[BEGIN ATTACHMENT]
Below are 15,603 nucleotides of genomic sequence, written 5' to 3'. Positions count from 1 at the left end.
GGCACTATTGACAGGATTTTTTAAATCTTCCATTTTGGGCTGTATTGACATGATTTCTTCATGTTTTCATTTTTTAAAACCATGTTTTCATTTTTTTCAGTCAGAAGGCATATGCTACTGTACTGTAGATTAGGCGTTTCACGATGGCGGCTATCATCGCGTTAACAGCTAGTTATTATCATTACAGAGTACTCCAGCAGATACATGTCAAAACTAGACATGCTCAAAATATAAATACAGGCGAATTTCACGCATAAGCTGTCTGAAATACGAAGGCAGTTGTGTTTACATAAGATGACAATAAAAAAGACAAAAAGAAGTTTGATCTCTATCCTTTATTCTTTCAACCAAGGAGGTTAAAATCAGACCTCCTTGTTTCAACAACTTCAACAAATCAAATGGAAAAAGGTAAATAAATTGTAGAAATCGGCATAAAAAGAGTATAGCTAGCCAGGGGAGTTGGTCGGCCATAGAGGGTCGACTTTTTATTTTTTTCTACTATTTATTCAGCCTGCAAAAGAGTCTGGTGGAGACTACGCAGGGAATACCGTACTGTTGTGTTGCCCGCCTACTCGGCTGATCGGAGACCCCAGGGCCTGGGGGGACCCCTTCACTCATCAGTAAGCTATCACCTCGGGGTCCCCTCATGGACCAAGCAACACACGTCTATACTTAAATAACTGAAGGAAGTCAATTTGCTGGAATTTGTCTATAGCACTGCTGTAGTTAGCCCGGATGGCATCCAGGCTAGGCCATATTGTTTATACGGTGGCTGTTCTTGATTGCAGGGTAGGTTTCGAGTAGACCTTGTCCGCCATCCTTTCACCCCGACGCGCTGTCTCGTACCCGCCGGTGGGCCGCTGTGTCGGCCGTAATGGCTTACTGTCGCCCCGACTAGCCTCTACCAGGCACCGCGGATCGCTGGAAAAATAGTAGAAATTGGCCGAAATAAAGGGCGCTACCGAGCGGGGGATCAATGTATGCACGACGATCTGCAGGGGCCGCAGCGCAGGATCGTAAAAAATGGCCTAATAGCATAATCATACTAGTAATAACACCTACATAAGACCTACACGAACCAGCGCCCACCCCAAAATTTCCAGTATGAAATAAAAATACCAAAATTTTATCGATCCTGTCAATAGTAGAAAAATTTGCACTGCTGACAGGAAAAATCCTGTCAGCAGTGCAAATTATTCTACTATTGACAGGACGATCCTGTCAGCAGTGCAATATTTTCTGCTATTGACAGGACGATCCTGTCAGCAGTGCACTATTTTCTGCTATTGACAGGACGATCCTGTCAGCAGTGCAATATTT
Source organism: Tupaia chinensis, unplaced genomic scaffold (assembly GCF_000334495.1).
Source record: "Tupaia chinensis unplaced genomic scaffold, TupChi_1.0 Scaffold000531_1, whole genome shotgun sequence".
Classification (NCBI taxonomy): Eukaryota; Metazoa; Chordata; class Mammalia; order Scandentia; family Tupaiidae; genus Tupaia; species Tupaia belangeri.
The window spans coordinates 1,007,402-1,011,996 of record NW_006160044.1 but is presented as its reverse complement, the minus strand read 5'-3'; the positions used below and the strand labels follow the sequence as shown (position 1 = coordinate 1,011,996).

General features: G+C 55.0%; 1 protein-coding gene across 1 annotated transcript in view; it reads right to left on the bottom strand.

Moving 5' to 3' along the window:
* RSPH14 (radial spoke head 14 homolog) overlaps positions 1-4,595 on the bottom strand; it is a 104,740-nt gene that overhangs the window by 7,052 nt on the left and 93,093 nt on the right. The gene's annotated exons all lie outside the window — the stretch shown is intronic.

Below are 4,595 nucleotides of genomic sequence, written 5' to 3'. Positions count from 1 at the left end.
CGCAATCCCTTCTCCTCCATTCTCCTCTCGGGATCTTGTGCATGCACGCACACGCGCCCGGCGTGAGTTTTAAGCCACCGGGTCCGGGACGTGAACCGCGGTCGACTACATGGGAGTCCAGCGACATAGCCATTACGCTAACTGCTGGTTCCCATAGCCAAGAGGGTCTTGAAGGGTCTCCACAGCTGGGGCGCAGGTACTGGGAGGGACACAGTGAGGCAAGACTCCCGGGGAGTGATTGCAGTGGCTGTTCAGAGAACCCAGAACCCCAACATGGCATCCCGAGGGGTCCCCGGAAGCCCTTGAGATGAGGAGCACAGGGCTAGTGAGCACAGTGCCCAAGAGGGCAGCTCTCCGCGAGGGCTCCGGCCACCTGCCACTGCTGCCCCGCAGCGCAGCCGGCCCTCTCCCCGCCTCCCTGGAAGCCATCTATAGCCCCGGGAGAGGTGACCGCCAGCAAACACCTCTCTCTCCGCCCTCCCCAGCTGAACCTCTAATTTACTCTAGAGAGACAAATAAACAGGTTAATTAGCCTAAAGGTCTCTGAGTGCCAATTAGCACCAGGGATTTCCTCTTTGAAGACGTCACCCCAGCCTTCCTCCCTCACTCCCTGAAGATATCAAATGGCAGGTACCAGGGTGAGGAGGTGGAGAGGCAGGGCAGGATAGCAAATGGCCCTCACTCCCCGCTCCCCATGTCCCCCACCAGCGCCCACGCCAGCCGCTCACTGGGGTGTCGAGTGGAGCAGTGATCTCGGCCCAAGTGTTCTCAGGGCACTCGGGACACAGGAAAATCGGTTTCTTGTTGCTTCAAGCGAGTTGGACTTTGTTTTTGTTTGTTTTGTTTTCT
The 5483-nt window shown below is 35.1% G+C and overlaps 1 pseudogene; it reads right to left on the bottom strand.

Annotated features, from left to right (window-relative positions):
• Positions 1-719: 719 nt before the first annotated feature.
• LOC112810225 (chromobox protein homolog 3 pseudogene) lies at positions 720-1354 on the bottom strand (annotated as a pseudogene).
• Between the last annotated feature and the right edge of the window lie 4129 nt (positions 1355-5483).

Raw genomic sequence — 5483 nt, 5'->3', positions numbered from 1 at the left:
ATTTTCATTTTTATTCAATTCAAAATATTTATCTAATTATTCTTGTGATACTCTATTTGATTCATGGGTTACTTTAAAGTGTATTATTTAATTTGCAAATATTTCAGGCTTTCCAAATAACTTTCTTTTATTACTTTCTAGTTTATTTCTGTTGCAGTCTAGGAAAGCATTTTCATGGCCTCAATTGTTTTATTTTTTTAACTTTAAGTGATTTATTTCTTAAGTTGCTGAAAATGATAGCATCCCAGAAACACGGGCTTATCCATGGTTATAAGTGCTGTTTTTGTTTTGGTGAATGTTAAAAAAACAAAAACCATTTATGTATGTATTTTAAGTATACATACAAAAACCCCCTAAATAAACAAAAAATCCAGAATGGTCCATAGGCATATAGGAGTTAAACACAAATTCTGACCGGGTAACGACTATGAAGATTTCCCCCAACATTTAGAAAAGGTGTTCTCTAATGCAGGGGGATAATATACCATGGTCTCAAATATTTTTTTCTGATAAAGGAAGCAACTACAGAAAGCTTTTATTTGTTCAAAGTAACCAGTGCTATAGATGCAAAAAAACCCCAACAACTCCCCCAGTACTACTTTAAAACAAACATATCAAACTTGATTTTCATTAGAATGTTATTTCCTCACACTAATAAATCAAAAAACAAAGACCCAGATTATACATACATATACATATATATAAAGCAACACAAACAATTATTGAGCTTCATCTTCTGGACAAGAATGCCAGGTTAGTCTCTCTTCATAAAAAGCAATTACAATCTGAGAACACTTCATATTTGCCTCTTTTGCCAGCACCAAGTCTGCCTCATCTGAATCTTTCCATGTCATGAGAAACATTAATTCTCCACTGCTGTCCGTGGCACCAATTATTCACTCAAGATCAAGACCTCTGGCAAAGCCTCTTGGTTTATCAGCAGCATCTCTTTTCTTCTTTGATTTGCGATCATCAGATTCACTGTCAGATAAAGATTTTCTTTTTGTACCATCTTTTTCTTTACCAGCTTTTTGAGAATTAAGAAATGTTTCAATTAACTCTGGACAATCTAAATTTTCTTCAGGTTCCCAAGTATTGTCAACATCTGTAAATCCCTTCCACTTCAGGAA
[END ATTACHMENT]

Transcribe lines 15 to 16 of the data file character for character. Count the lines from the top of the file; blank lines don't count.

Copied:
• LOC112810225 (chromobox protein homolog 3 pseudogene) lies at positions 720-1354 on the bottom strand (annotated as a pseudogene).
• Between the last annotated feature and the right edge of the window lie 4129 nt (positions 1355-5483).